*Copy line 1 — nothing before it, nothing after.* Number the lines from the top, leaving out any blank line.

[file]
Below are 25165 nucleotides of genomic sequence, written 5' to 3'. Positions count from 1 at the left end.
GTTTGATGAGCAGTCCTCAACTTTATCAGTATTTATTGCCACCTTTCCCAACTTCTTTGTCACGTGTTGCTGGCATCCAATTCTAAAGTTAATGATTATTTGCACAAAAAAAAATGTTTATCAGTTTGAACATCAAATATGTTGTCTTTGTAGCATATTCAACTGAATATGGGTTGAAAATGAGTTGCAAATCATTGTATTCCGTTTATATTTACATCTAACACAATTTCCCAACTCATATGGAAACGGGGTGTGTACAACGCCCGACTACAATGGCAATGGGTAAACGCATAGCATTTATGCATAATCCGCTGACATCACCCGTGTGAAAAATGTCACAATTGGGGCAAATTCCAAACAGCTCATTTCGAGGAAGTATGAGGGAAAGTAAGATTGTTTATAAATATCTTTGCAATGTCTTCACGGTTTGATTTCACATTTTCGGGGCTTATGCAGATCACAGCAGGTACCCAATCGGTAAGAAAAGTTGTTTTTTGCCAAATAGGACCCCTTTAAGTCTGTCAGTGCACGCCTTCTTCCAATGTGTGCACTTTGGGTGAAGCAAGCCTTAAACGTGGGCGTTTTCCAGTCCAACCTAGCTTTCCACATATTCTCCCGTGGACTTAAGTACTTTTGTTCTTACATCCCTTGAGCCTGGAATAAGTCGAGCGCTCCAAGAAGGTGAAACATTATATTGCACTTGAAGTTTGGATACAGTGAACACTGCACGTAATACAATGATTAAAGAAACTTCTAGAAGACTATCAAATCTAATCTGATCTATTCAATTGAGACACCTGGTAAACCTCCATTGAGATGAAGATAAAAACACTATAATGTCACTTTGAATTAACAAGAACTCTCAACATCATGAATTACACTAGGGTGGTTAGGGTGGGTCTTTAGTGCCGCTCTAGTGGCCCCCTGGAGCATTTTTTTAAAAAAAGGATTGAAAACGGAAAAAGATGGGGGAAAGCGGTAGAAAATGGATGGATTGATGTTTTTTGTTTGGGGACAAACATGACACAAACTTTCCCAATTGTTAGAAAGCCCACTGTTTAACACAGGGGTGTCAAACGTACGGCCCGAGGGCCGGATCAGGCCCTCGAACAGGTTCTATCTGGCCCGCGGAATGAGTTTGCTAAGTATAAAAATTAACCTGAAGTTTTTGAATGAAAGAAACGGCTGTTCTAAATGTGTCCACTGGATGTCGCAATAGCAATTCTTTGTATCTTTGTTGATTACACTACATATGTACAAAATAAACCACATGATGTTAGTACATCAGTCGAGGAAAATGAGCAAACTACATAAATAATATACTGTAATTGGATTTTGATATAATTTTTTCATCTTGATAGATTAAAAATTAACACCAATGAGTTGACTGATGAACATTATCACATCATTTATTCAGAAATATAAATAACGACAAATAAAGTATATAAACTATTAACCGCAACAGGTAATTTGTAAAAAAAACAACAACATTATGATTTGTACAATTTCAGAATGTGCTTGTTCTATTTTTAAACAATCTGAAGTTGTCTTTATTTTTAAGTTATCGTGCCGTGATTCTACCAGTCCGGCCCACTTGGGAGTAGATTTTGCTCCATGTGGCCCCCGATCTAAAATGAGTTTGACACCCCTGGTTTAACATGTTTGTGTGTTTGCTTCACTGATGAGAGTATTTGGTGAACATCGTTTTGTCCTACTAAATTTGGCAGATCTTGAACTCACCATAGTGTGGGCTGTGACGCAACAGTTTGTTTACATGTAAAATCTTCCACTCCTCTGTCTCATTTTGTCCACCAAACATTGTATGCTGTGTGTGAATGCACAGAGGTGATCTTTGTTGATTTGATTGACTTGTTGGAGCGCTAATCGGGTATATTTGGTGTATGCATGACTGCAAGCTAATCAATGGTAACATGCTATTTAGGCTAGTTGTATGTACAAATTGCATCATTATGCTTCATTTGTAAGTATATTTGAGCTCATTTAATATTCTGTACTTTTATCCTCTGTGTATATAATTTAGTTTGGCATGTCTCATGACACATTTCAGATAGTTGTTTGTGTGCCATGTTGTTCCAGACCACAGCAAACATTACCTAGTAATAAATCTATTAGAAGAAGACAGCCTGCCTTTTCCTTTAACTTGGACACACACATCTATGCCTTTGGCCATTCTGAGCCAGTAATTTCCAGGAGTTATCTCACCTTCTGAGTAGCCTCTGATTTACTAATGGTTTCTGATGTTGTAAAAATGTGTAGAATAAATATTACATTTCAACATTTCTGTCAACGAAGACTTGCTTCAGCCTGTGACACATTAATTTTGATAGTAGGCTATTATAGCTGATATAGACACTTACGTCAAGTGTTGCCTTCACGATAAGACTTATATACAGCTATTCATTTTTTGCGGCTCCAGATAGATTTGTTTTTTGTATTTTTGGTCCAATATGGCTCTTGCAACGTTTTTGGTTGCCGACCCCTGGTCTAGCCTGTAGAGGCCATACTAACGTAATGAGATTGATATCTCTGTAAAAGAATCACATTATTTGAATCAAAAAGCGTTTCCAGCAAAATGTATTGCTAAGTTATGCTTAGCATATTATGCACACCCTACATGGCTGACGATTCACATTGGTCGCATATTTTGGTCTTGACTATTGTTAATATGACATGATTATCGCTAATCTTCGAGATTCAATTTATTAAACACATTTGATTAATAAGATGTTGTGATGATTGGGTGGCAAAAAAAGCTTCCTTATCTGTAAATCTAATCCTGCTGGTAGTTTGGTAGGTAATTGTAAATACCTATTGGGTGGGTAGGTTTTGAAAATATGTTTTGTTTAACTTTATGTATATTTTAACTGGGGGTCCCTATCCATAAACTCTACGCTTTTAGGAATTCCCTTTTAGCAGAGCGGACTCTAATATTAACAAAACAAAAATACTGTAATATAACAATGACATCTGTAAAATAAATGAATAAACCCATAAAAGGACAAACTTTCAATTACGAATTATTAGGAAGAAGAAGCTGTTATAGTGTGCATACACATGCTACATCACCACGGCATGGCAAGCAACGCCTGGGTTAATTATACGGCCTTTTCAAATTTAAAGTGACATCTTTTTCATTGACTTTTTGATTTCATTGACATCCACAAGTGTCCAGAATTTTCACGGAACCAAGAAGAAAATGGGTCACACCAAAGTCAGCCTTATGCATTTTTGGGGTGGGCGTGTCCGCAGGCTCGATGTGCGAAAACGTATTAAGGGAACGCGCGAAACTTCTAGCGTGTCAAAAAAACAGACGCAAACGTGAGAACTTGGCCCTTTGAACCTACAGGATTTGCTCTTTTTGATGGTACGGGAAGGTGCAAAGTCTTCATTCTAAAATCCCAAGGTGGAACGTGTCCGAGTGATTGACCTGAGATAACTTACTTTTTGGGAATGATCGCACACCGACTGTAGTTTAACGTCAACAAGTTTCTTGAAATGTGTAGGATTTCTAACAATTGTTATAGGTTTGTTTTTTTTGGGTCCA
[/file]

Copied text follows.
Below are 25165 nucleotides of genomic sequence, written 5' to 3'. Positions count from 1 at the left end.